On Sunday morning, David Novak woke up and looked at the news. The evening before, Hurricane Harvey had stalled out over Houston; now it sent one band of rain after another smacking into the city. Streams were entering flood stage, interstates were underwater, and images of biblical flooding had begun to stream out of the country’s fourth-largest city.
Since 2014, Novak has been the director of the Weather Prediction Center at the National Weather Service. He had been following the storm for several days. And he knew it would get worse.
“We woke up Sunday morning, and we were seeing the event unfold, and we knew that what we were seeing on TV—it was not the end of the story,” he told me on Tuesday. “Looking at our forecast models, and other information, we had confidence that there was more rain coming.”
He consulted with his colleagues, who agreed with him that the agency needed to convey the scale of what was coming. “We felt we needed to say something,” he said. “You kind of scramble to the record books to see, how does this compare to other events? We could not find something similar, in terms of the aerial coverage of the event. We were concerned we were going to have amounts near 50 inches.”
By 11 a.m., Novak and his team had agreed on a statement, which was first distributed from the Weather Prediction Center’s Twitter account. It reads, in full:
Local rainfall amounts of 50 inches would exceed any previous Texas rainfall record. The breadth and intensity of this rainfall are beyond anything experienced before. Catastrophic flooding is now underway and expected to continue for days.
It now appears the Weather Prediction Center got it right. At least one rain gauge in Cedar Bayou, an area in Harris County, Texas, reports that 51.88 inches of rain fell as of Tuesday afternoon since Hurricane Harvey made landfall. This is the most rain ever recorded in the continental United States from a tropical cyclone. It also breaks the Texas state rainfall record for a single storm.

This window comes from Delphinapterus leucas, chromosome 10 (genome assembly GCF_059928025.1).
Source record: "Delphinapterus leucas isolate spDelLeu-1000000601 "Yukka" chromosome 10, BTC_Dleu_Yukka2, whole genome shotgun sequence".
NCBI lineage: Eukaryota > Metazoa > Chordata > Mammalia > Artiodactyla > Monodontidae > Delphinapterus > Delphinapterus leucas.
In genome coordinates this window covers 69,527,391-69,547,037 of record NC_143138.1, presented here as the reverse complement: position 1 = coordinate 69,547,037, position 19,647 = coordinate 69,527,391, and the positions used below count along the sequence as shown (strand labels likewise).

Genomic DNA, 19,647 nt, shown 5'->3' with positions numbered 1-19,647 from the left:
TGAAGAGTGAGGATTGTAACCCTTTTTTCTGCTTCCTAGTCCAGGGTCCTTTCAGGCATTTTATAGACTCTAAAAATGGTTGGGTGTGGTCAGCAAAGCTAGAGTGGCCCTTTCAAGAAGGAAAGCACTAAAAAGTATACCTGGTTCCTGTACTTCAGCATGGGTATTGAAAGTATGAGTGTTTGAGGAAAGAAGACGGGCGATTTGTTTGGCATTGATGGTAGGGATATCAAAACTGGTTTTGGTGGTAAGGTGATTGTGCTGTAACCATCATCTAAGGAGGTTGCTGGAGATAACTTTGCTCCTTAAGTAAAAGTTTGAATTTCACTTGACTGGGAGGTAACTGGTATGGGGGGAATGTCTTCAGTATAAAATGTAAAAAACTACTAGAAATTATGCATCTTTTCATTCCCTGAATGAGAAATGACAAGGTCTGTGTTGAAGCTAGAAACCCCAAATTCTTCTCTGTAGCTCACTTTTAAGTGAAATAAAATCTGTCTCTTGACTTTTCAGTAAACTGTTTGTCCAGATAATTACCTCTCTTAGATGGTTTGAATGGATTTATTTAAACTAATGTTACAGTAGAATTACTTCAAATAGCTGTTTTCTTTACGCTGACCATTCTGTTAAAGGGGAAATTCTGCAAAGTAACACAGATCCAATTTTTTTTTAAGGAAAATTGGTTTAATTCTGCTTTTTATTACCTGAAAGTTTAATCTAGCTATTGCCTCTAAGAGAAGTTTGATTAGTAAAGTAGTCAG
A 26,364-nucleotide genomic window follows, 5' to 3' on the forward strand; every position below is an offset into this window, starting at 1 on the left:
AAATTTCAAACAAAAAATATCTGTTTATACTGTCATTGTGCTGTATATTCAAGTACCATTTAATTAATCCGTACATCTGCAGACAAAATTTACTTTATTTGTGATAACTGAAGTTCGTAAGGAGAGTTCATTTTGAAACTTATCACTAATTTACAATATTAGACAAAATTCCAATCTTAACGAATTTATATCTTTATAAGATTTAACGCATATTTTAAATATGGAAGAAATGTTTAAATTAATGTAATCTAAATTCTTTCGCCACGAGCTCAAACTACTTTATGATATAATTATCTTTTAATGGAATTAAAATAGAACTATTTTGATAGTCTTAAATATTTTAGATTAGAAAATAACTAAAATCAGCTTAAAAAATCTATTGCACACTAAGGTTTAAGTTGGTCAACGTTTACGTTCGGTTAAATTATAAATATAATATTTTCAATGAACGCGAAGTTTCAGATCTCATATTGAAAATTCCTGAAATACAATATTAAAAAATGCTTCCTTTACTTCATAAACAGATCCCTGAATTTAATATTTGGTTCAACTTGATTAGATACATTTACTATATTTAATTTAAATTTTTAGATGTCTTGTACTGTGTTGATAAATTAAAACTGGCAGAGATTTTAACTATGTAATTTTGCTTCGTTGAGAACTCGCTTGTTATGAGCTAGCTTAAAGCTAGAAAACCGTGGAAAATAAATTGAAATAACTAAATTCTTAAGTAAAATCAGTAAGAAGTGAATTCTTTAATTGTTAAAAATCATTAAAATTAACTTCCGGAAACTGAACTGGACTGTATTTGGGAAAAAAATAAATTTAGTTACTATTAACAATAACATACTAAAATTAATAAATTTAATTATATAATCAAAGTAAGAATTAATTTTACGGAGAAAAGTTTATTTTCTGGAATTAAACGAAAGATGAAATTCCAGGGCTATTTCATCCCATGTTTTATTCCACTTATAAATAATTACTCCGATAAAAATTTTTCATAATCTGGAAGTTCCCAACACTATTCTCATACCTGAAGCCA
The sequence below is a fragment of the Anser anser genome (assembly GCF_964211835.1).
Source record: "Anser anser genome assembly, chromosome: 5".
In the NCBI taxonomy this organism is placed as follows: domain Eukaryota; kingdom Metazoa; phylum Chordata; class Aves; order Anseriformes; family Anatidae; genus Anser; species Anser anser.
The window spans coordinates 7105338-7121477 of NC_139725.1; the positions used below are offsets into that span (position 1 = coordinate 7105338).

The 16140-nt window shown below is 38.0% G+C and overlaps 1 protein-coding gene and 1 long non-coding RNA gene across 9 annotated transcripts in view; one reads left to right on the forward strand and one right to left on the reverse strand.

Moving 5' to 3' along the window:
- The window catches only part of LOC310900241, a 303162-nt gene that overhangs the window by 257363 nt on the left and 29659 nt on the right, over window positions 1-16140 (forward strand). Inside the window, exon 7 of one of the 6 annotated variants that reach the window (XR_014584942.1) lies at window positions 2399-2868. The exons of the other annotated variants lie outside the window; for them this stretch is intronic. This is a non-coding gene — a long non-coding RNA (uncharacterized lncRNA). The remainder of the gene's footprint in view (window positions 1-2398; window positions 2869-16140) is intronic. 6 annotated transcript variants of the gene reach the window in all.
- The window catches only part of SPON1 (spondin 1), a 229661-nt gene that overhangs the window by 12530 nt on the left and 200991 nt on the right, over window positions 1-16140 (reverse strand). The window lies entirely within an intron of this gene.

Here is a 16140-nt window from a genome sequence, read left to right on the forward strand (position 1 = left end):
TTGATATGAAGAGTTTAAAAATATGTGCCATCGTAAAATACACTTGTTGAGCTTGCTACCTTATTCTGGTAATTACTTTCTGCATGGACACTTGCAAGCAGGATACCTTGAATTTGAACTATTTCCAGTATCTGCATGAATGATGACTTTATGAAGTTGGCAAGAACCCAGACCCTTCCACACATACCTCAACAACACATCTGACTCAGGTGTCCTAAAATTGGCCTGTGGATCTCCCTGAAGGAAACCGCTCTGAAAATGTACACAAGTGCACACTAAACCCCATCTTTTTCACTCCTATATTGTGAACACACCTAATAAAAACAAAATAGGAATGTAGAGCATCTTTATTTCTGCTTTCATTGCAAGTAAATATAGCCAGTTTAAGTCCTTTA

Only one previous storm—tropical cyclone Hiki—has dumped more rain in the United States. In August 1950, it pelted Kauai, Hawaii, with 52 inches of rain.
This is a staggering amount. More rain has fallen on Houston in the past week than on Seattle or Boston or Miami since January 1.
The National Weather Service has even had to update its maps, adding extra colors to capture rainfall totals higher than 30 inches. Novak said he could remember no recalibration exercise quite like that in his career.
“It’s just amazing as a meteorologist to experience this, to live this—it’s awful,” he told me. “You’re in this awkward state of, you’re forecasting this, and you obviously want to be correct. At the same time, you don’t want to be correct because of the awful consequences that such a forecast means.”
When making dire forecasts like this one, the National Weather Service has begun to work with social scientists to make sure that its guidance leads to the “appropriate response,” Novak said. “When you have the confidence, you want to clearly communicate some of these dire situations. In other circumstances, you want to communicate in ways that are more calming.”
With Sunday’s unprecedented guidance, he felt he had made the right choice. But there is one word he would add.
“We were getting a sense that folks were not comprehending that the awful pictures on TV Sunday morning were going to get worse and last a long time,” he said. “If there was any one edit that we would make to the statement now, I’d add that ‘the breadth, intensity, and duration of the rainfall are perhaps beyond anything experienced before.’”
On Tuesday afternoon, the Weather Prediction Center announced that heavy rains would finally begin to move out of the Houston area, though it cautioned another foot of rain may fall in some places before the end. “Catastrophic and life-threatening floods are still expected through tomorrow for portions of Southeast Texas and East Texas.”